On the way back from Torre dell’Orso (previous post) I couldn’t find the last site Sandro, my B&B host, had recommended. Keeping an eye on the local drivers was already a stretch without the added challenge of looking for the turn-off, which even he admitted was pericoloso. (peh-ree-coh-low-zoh). Dangerous. Still, I had seen some wonderful things and was very happy with how the day turned out. My host, on the other hand, was not. When I got back, he took a break from his duties, made us espresso and sat with me in the little inner courtyard to hear about my day. When I confessed – why did it feel like I was confessing? – that I hadn’t been able to find the third site, he immediately declared, ‘Non si preoccupi! L’accompagno domani in motocicletta.’ Not to worry. He would accompany me there tomorrow on his motorcycle. Accompagnare is a funny word. I once saw a sign on a church door that read ‘Si prega di accompagnare la porta’. Please accompany the door. I had never been on a motorcycle and had no desire to get on one at this stage of the game, especially not on a narrow, busy road in the south of Italy. I was still stewing over breakfast the following morning as I waited for Sandro to finish serving the other guests. But of course, as Mark Twain said – or is said to have said – ‘I’ve had a lot of worries in my life, most of which never happened’. When he was finished, Sandro asked me where I had parked my car and told me to wait for him there. A few minutes later he came by, driving a motorcycle that was even bigger than I had been worrying about, and, at a gallantly unItalian speed, led me to the site.
If I had managed to find it on my own the day before, I’m not sure I would have stopped. It looked like the middle of the Arizona Desert. And not the chichi part. There was no-one around. Just the kind of place a tourist’s car could get broken into. Or stolen. I tried to console myself with how solicitous he had been up until now. The day before he had warned me about the speed trap on the way to the Turks’ Bay and today, not only had he taken the time to drive me to the site, but he was also very particular about where I parked my car. There were no other vehicles in sight, but he still insisted I move it over closer to the edge of the open area. Surely he would not abandon one of his guests – a lone woman of a certain age to boot – in an area where she would come to harm. My car finally parked to his satisfaction, he wished me una buona giornata and roared off. Reminding myself I had three whole weeks to explore Puglia and an hour or so wasted in a desert was not a big deal in the grand scheme of things, I set out along the path up the ridge.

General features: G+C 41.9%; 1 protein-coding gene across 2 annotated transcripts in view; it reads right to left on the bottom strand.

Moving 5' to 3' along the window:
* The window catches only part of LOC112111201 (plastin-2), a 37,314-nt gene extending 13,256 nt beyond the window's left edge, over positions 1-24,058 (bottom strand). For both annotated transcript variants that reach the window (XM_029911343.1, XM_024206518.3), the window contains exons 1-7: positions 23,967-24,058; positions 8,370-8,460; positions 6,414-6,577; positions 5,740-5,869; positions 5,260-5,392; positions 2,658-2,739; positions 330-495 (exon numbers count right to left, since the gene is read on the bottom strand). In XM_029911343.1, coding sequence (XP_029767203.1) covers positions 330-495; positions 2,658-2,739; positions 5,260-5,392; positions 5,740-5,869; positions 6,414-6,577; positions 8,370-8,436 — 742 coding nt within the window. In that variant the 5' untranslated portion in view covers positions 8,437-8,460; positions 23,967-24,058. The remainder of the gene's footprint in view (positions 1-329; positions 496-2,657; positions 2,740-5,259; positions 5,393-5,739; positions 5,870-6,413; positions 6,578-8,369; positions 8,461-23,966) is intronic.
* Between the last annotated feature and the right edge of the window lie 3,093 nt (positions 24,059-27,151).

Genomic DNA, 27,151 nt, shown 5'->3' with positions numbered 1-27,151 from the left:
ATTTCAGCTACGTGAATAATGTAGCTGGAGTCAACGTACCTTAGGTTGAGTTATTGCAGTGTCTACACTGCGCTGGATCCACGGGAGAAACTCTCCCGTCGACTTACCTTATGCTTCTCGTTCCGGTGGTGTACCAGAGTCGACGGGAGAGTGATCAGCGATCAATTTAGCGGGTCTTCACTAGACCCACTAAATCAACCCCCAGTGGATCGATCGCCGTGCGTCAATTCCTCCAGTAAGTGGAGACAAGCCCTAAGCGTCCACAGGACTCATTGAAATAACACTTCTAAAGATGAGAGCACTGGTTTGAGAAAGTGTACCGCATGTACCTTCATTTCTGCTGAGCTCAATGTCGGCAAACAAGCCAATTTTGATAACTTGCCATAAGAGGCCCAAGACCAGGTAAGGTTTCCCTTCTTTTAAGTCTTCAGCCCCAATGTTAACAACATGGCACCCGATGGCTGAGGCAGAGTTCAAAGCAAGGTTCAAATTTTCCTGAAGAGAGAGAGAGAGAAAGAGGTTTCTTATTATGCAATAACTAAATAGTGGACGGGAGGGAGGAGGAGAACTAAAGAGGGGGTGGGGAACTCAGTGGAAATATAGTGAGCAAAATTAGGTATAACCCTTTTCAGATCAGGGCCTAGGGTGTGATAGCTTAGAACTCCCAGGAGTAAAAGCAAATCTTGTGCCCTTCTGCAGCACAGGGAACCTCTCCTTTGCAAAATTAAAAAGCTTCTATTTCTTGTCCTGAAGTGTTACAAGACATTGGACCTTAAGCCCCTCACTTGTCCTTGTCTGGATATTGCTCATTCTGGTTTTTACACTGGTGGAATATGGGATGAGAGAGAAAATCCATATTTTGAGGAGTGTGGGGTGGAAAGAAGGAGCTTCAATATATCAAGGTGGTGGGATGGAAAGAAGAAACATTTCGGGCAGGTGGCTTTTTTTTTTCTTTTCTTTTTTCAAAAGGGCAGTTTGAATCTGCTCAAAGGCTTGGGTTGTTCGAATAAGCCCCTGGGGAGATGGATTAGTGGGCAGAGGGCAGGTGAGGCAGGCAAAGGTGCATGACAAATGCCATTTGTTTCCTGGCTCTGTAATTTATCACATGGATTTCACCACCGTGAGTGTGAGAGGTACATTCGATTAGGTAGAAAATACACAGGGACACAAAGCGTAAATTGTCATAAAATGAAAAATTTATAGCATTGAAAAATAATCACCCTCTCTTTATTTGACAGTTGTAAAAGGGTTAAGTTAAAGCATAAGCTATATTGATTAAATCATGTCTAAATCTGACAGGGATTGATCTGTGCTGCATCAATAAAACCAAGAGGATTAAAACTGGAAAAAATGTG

And this is what I saw when I got to the top of that ridge.
It’s called the Laghetto di bauxite. Little Bauxite Lake. Not that long ago this peaceful, bucolic setting was a noisy, dusty quarry. In the 1940’s bauxite ore, the world’s primary source of aluminum, was discovered here. Until the late 1970’s the quarry provided much-needed employment for many of the locals. While I was researching bauxite – in fairness it’s not something a gardener would typically know about, given that it’s formed from sterile soil – I learned quite a few surprising things. According to the Aluminium Association, and the label on the box of foil in my kitchen, aluminum is the ultimate recyclable material. All of it – 100% – is recyclable and nearly 75 percent of all aluminum ever produced is still in use today.
When the costs of extraction became unprofitable – the ore has to be chemically processed to produce aluminum oxide, which is then smelted to produce pure aluminum metal – the quarry was shut down. In some bauxite quarries the topsoil is replaced and the site is largely restored to its original state, but here the site was simply abandoned.
Water from the Karst formations and aquifers that lie under Puglia’s rocky surface (I wrote about the region’s extensive underground aquifers in ‘It Doesn’t Exist’, July 17, 2016) slowly seeped into the hollow forming a pond.